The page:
Re: Microsoft Manual of Style

Subject: Re: Microsoft Manual of Style
From: "Parks, Beverly" <ParksB -at- EMH1 -dot- HQISEC -dot- ARMY -dot- MIL>
Date: Mon, 14 Apr 1997 15:07:47 -0700

>Greg Moore wrote:
>>>
>First let me state that I don't have a particularly strong opinion about
>the "right" answer to pluralizing "mouse". In fact, I think it's an
>interesting example precisely because the computer mouse hasn't been around
>long enough for all native speakers of English to have a firm idea of what
>sounds best in the plural. But I think eventually a "correct" form of the
>plural will gain acceptance; it just might take 10 or 20 years. This kind
>of thing happens all the time as language evolves. In baseball, for
>example, you can "fly out". In the past tense, you can say, for example,
>"He flied out to right" or "He flew out to right", but "flied out" makes it
>clear that you are talking about baseball. By the same logic, one can
>understand that some native speakers might want to avoid the irregular
>plural ("mice") and say "mouses" since that will make it clear that the
>subject is a computer mouse. I'm not saying this is correct, just that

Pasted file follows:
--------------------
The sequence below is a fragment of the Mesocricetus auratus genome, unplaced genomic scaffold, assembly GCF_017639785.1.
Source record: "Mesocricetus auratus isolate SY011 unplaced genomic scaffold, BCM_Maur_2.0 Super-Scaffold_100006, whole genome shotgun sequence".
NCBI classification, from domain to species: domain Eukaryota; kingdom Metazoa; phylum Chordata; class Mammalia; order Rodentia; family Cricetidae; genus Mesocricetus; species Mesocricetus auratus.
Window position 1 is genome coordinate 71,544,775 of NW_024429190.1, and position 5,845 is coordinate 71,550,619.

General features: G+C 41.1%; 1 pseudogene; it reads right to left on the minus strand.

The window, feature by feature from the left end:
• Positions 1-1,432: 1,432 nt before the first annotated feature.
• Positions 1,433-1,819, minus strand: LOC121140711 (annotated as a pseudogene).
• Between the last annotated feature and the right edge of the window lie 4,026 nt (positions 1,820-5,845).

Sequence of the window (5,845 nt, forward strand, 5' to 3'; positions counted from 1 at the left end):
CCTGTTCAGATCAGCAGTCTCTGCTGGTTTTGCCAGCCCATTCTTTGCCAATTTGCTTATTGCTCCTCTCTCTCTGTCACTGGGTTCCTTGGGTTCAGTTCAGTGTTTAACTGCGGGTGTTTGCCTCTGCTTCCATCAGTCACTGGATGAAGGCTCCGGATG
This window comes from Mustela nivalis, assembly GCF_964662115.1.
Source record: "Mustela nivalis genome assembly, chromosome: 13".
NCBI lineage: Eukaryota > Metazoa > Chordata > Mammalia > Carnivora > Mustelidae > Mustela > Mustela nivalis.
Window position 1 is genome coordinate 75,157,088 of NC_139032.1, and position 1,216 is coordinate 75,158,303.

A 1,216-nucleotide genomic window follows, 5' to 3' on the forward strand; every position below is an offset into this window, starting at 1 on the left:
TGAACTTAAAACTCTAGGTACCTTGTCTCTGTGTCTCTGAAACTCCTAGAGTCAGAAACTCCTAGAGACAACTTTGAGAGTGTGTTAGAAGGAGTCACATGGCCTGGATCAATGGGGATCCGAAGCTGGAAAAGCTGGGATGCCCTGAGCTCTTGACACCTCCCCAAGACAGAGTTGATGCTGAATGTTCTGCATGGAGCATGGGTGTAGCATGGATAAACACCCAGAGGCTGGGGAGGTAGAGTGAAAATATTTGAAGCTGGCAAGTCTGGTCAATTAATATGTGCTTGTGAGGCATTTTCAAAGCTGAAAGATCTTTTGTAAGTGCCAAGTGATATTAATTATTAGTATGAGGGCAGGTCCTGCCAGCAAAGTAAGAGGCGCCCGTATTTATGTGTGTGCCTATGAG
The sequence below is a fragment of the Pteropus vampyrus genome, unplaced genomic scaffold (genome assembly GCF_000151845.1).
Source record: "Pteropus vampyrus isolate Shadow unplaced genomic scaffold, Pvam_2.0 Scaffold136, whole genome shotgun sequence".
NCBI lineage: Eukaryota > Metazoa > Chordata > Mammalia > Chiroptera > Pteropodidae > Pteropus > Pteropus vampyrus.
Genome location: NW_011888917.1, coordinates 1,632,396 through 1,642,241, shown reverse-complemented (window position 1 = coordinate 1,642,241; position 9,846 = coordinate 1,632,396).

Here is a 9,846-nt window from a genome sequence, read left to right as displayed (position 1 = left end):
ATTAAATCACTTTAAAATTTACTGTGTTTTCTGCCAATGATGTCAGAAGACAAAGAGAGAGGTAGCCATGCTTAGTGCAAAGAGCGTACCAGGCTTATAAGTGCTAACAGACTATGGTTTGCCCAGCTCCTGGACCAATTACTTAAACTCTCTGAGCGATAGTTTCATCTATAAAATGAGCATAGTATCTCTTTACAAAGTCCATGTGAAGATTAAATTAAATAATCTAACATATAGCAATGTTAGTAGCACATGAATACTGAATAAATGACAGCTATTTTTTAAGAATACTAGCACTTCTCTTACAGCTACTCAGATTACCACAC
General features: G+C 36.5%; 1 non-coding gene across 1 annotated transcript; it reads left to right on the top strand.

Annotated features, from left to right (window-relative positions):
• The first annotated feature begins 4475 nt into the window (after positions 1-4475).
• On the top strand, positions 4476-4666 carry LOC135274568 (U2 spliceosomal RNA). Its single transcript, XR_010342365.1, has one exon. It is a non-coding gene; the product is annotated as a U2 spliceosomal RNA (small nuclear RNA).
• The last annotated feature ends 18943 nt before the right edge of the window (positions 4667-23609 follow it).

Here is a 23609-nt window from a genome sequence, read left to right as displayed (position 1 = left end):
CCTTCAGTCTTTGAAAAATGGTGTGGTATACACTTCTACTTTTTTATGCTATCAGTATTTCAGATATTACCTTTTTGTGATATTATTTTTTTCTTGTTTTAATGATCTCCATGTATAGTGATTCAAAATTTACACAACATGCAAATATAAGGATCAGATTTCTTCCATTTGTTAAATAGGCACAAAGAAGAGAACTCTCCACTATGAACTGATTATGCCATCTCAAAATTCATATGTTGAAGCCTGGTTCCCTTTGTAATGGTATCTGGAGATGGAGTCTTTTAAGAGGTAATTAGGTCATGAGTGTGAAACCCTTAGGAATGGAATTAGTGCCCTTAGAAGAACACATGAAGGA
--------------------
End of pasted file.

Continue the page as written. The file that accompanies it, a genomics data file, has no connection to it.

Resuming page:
>there is a certain logic to it that may in the end prevail (i.e., gain wide
>acceptance). In the meantime, I would just try to avoid using the term in
>the plural if possible.
<<

But this logic only works for this particular type of example because
the word happens to have a nonstandard plural. For the logic to work,
you'd have to devise a different plural for, say, "screen" to
differentiate a computer screen from a movie screen.

As I said before, this wouldn't be an issue if the plural of the term in
question was formed in the standard way (by adding 's'). Why does
"mouse" have to have special consideration just because the plural is
formed differently? It is all still English.

The person (sorry, don't remember who) who said that it was likely just
Microsoft stating that they didn't want Microsoft Mouse (TM) referred to
as "Microsoft Mice" was probably on target, IMO. (Though I haven't seen
the style guide, so don't know the exact wording.) Maybe people are
reading a broader meaning into something that was meant to be very
specific?

>Bev Parks
>parksb -at- emh1 -dot- hqisec -dot- army -dot- mil
>

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